the fact that the female dancers I year, begins with another fine
had very diffirent concepts of example of her floor choreog-
the way the figures should look raphy. Although foot placement
meant that the piece looked is not to be disregarded in her
choppy and deadening. pieces, most of the impact of
But with the third piece, her work is felt in precise,
Freon by Elizabeth Bergmann, energetic carriage and posture,
the company pulled its potatoes which the company exhibited in
out of the fire and turned out joyous, refined fashion.
the professional kind;of per-
formance they are capable of.

play together it's just an annoy-
ng experience.
City Center's production of
Time of Your Life seemed to
reflect this kind of understand-
ng of the play. The set was;
aesthetically pleasing with lots
of nice touches: the pinball
machine named "American
Dream" and campy pictures on
the walls. The effort to re-
create Saroyan's "honky-tonk"
atmosphere, so critical to the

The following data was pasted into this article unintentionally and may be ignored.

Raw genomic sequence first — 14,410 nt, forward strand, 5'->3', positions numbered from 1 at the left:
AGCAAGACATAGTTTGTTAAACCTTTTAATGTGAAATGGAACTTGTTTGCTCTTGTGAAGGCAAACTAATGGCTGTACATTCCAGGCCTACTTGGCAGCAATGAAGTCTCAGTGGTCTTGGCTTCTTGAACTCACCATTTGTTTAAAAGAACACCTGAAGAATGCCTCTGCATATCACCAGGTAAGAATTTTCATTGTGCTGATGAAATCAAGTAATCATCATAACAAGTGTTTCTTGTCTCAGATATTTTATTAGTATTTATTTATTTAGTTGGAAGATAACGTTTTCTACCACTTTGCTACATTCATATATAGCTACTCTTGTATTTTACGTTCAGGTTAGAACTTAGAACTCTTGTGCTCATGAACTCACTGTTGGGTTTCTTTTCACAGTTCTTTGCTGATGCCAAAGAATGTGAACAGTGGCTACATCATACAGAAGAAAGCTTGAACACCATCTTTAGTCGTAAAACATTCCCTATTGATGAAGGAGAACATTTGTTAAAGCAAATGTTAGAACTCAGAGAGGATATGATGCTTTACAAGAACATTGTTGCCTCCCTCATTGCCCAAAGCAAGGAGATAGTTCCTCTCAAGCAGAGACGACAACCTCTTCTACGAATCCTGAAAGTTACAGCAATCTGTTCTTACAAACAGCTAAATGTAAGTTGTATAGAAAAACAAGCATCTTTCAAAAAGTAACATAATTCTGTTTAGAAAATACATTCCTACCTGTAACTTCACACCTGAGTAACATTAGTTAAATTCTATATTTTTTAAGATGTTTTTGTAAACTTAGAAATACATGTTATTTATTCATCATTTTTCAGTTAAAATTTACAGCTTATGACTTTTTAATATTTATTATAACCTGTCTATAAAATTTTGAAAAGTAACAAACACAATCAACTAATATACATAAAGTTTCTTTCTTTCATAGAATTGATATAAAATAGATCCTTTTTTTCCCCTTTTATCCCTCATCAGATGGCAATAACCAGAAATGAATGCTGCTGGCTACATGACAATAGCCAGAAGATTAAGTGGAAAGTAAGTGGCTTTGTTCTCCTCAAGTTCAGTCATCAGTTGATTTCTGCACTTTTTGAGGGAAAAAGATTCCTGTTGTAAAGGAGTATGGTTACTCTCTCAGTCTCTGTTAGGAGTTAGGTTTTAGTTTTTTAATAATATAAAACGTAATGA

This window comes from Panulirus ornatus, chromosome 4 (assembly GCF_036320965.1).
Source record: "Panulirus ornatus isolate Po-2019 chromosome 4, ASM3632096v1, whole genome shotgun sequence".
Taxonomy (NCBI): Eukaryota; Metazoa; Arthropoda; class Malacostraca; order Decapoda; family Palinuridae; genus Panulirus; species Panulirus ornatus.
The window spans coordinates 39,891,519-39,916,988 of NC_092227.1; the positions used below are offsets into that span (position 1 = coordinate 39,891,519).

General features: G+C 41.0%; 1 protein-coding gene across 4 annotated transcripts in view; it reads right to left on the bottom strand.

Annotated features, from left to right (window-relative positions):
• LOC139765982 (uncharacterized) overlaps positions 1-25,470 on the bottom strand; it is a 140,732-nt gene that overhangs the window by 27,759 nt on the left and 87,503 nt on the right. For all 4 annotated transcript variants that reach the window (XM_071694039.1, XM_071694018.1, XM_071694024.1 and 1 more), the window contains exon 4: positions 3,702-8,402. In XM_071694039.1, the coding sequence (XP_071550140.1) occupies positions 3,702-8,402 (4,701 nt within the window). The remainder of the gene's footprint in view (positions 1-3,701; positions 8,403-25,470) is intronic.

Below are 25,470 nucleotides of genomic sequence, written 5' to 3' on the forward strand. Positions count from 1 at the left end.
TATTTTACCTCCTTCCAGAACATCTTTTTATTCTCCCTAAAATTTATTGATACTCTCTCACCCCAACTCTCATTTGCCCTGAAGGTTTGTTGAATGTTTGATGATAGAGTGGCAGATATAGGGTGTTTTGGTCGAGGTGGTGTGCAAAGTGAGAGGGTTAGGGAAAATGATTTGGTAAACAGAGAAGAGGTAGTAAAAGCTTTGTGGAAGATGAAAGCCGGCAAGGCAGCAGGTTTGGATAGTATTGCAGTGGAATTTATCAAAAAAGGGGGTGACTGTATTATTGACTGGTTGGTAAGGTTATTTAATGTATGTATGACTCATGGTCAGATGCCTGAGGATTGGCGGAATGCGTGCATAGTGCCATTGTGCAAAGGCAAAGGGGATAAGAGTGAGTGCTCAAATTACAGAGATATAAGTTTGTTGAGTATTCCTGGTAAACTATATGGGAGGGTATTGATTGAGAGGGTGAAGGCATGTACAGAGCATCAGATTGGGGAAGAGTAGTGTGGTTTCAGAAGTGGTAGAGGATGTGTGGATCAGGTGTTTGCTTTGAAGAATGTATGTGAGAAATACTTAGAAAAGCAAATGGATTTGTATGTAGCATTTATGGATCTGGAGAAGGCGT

play, is definitely noticeable.
The piano music is 30's, not
boogie-woogie as Saroyan had it.
In addition, contrary to the
written version, the play never
leaves the bar.
Joe (Nicolas Surovy) defin-
Oi
Have a flair for
artistic writinq?
poetry, and music
or writing feature
stories a bo ut the
drama, dance, finm
airts: Contact Arts
Editor, c/a The
Michigan Daily.
$2.50 3:50
FRI.-SAT.-SUN-.
Folk Legocy Record's
,i
i k
MICHAEL
COONEY

I

II

I

I

f

North East South

1 4
2 4
4 4

11

I

Pass
Pass
Pass

14
3 4
Pass

West
Pass
Pass
Pass

Freon, in its premiere perform-
ance, was a large, insightful)